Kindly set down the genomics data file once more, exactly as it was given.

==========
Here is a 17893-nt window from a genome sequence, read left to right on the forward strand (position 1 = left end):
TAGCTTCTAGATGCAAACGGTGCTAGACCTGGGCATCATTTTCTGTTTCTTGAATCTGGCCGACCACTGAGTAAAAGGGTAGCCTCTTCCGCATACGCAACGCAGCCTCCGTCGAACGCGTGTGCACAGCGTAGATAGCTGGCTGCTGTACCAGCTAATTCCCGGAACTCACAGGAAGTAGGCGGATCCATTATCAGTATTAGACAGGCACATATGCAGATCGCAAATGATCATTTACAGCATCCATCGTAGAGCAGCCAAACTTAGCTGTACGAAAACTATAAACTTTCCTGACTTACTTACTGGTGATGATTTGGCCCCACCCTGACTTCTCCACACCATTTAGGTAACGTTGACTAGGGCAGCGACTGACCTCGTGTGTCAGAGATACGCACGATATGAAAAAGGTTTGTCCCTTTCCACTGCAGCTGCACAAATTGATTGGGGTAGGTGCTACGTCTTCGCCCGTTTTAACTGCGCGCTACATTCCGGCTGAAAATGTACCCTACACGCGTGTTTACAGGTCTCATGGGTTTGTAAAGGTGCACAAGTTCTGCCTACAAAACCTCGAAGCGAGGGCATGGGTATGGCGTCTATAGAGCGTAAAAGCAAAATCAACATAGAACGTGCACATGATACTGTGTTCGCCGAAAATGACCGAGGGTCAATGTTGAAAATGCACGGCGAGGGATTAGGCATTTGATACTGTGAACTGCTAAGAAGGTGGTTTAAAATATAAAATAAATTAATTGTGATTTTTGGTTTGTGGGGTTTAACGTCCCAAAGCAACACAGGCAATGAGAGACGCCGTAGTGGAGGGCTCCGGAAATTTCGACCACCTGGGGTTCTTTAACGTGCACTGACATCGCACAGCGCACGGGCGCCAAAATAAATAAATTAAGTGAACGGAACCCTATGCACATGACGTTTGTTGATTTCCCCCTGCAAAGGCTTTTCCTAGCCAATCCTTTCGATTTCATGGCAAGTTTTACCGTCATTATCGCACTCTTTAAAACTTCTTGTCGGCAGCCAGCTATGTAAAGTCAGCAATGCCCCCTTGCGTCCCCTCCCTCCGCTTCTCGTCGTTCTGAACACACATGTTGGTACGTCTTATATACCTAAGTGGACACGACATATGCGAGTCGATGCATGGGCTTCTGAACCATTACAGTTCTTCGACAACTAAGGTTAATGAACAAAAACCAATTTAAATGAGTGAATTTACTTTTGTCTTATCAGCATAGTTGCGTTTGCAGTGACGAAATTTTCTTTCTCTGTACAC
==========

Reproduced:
Here is a 17893-nt window from a genome sequence, read left to right on the forward strand (position 1 = left end):
TAGCTTCTAGATGCAAACGGTGCTAGACCTGGGCATCATTTTCTGTTTCTTGAATCTGGCCGACCACTGAGTAAAAGGGTAGCCTCTTCCGCATACGCAACGCAGCCTCCGTCGAACGCGTGTGCACAGCGTAGATAGCTGGCTGCTGTACCAGCTAATTCCCGGAACTCACAGGAAGTAGGCGGATCCATTATCAGTATTAGACAGGCACATATGCAGATCGCAAATGATCATTTACAGCATCCATCGTAGAGCAGCCAAACTTAGCTGTACGAAAACTATAAACTTTCCTGACTTACTTACTGGTGATGATTTGGCCCCACCCTGACTTCTCCACACCATTTAGGTAACGTTGACTAGGGCAGCGACTGACCTCGTGTGTCAGAGATACGCACGATATGAAAAAGGTTTGTCCCTTTCCACTGCAGCTGCACAAATTGATTGGGGTAGGTGCTACGTCTTCGCCCGTTTTAACTGCGCGCTACATTCCGGCTGAAAATGTACCCTACACGCGTGTTTACAGGTCTCATGGGTTTGTAAAGGTGCACAAGTTCTGCCTACAAAACCTCGAAGCGAGGGCATGGGTATGGCGTCTATAGAGCGTAAAAGCAAAATCAACATAGAACGTGCACATGATACTGTGTTCGCCGAAAATGACCGAGGGTCAATGTTGAAAATGCACGGCGAGGGATTAGGCATTTGATACTGTGAACTGCTAAGAAGGTGGTTTAAAATATAAAATAAATTAATTGTGATTTTTGGTTTGTGGGGTTTAACGTCCCAAAGCAACACAGGCAATGAGAGACGCCGTAGTGGAGGGCTCCGGAAATTTCGACCACCTGGGGTTCTTTAACGTGCACTGACATCGCACAGCGCACGGGCGCCAAAATAAATAAATTAAGTGAACGGAACCCTATGCACATGACGTTTGTTGATTTCCCCCTGCAAAGGCTTTTCCTAGCCAATCCTTTCGATTTCATGGCAAGTTTTACCGTCATTATCGCACTCTTTAAAACTTCTTGTCGGCAGCCAGCTATGTAAAGTCAGCAATGCCCCCTTGCGTCCCCTCCCTCCGCTTCTCGTCGTTCTGAACACACATGTTGGTACGTCTTATATACCTAAGTGGACACGACATATGCGAGTCGATGCATGGGCTTCTGAACCATTACAGTTCTTCGACAACTAAGGTTAATGAACAAAAACCAATTTAAATGAGTGAATTTACTTTTGTCTTATCAGCATAGTTGCGTTTGCAGTGACGAAATTTTCTTTCTCTGTACAC